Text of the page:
Commentary: The balance of risks is shifting more positive for fixed income returns
We continue to expect a bumpy ride ahead and persistent inflation remains a risk, but the cyclical outlook is becoming more supportive of bonds and current valuations provide a good base for positive returns.
Central banks have collectively embarked on their sharpest tightening cycle ever in the last six months. There is as yet no definitive evidence that underlying inflation pressures are subsiding, nor that economic growth is meaningfully cracking, however risks are building in that direction. Significant asset repricing is beginning to create value, particularly in fixed income, given the likely downshift in the economic cycle.
Our key cyclical views are:
- Persistence of inflation remains the dominant influence. Markets have largely priced ‘success’ by central banks in bringing inflation back closer to target, whereas our assessment is that inflation may stay stickier for longer.
- Labour markets remain tight and corporate profitability in aggregate has not yet slipped meaningfully. Although policy tightening has been abrupt, the impact through to the real economy is taking time.
- Together we believe a true ‘pivot’ by central banks to more accommodative policy settings will not be forthcoming for some time. Although central banks are acknowledging a slower pace of tightening is required from here, fighting inflation is still being prioritised over concerns about recession risk.
- The RBA is one of the more balanced central banks in its approach - including employment and financial stability goals alongside a thru-cycle inflation target - and was the first to step back the pace of tightening. While Australian sovereign bonds have outperformed peers as a result, the broader Australian market remains heavily impacted by the RBA’s unconventional easing program.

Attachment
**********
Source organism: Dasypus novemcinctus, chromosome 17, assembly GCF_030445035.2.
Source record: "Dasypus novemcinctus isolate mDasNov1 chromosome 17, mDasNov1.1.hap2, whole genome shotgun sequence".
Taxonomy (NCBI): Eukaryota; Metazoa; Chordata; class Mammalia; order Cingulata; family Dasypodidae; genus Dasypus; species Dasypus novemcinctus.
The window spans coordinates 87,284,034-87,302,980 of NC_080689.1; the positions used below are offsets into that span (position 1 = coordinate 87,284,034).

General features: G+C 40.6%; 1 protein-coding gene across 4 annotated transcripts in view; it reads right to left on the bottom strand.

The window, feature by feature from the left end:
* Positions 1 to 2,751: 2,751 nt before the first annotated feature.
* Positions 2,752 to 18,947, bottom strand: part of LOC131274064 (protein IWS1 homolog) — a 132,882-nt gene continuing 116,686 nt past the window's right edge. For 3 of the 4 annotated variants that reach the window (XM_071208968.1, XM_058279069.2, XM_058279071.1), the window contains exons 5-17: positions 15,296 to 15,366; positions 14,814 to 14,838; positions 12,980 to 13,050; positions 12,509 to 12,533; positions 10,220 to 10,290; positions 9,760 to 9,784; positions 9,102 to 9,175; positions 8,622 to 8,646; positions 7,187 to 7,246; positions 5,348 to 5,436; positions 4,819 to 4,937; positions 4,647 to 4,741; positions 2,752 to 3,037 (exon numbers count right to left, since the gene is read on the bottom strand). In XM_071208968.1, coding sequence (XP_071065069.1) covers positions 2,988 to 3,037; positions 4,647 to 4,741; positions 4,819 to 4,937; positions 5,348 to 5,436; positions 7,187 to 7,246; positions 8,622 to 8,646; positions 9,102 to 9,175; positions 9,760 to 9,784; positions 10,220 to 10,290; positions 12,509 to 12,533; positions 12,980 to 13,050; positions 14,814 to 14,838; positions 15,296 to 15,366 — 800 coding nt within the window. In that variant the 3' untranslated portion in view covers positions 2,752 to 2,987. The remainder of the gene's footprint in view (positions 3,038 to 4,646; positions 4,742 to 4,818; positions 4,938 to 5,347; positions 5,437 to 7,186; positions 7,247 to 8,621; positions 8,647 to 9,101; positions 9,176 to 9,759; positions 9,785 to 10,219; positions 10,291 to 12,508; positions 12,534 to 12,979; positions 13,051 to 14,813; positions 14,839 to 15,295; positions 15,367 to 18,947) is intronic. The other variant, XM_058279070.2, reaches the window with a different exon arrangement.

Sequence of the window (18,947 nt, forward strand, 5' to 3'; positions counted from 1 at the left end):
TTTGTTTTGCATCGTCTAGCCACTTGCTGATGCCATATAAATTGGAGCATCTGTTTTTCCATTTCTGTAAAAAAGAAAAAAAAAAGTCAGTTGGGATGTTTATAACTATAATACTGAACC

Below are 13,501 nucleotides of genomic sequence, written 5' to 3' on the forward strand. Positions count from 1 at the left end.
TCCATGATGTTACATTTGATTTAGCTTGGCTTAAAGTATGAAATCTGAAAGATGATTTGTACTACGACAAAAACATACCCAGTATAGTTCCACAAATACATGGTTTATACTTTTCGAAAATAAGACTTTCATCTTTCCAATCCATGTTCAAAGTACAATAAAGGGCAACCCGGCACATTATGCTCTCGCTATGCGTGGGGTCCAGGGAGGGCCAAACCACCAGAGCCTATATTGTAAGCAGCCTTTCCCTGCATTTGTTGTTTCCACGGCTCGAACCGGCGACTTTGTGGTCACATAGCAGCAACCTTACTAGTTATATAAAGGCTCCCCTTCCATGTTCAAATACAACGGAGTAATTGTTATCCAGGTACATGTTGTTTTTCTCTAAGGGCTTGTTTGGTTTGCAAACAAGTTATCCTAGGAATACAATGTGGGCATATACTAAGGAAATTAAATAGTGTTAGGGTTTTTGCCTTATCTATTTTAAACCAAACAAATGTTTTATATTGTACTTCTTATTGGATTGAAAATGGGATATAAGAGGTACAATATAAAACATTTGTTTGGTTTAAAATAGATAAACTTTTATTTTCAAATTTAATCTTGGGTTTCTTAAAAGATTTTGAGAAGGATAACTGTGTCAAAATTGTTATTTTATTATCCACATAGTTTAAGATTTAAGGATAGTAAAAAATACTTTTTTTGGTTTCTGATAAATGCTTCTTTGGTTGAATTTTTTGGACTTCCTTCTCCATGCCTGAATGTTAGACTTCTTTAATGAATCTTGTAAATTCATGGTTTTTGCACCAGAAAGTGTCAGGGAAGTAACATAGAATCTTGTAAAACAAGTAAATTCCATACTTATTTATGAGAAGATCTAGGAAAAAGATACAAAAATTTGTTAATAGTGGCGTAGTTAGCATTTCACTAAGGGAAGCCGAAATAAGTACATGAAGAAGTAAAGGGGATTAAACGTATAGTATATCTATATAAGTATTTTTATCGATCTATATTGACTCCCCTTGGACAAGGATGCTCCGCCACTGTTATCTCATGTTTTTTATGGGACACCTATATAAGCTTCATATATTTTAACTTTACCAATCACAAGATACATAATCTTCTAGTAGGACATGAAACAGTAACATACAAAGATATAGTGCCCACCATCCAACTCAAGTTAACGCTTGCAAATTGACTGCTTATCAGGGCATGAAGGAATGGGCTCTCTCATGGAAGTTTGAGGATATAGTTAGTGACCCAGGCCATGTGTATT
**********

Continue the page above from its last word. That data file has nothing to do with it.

- Although markets are likely to cheer a slower pace of tightening in the short term, macro uncertainty is likely to remain elevated. We remain cautious that markets are too optimistic that central banks can bring inflation back to target and deliver the ‘soft landing’.
- This environment should favour higher quality assets. Higher quality assets, including government and high-quality corporate bonds, have underperformed year-to-date, driven by the rates repricing.
- We believe most of the rates repricing has occurred, and that higher quality corporates now offer attractive yield levels for medium-term investment horizons. Australian investment grade credit stands out as particularly appealing given its high risk-adjusted spread.
While we aren’t yet signaling the ‘all clear’ after what has been a tumultuous year, we determine that fixed income now stands out as offering good absolute and relative value. The cyclical picture is becoming more supportive of bonds, as risks shift from upside inflation towards downside growth. In a broader portfolio sense, fixed income is now likely well placed to offer low-risk income and diversification.
- We have moved from a small underweight duration position back to neutral by taking profit on most of our short positions at the very front of yield curves. Our bias is to further increase duration as we look for evidence that inflation is moderating and growth materially slowing, however we expect to be patient in doing so.
- In general, we continue to expect yield curves to flatten as rates are hiked. However, divergence between yield curves is offering some relative opportunities – the US curve, for example looks too flat relative to other countries.
- Credit faces a very uncomfortable macro mix, with downside growth and profitability risk adding to liquidity headwinds. However, spreads have moved significantly wider already, and while we believe riskier credit is still vulnerable, higher quality corporates offer good prospective returns, especially on an all-in-yield basis. In October we increased our exposure to investment grade credit, and reduced some of underweight positioning in high yield.
- We are being even more patient in adding to credit than to duration. We will become more constructive as recession risks are increasingly priced.
We are now optimistic that better fixed income returns are ahead and that fixed income will retain strong strategic value to portfolios. We are confident that our portfolios are well placed to deliver on both, and we are carefully becoming more constructive in our portfolio settings.
Learn more about the Schroder Fixed Income Fund.
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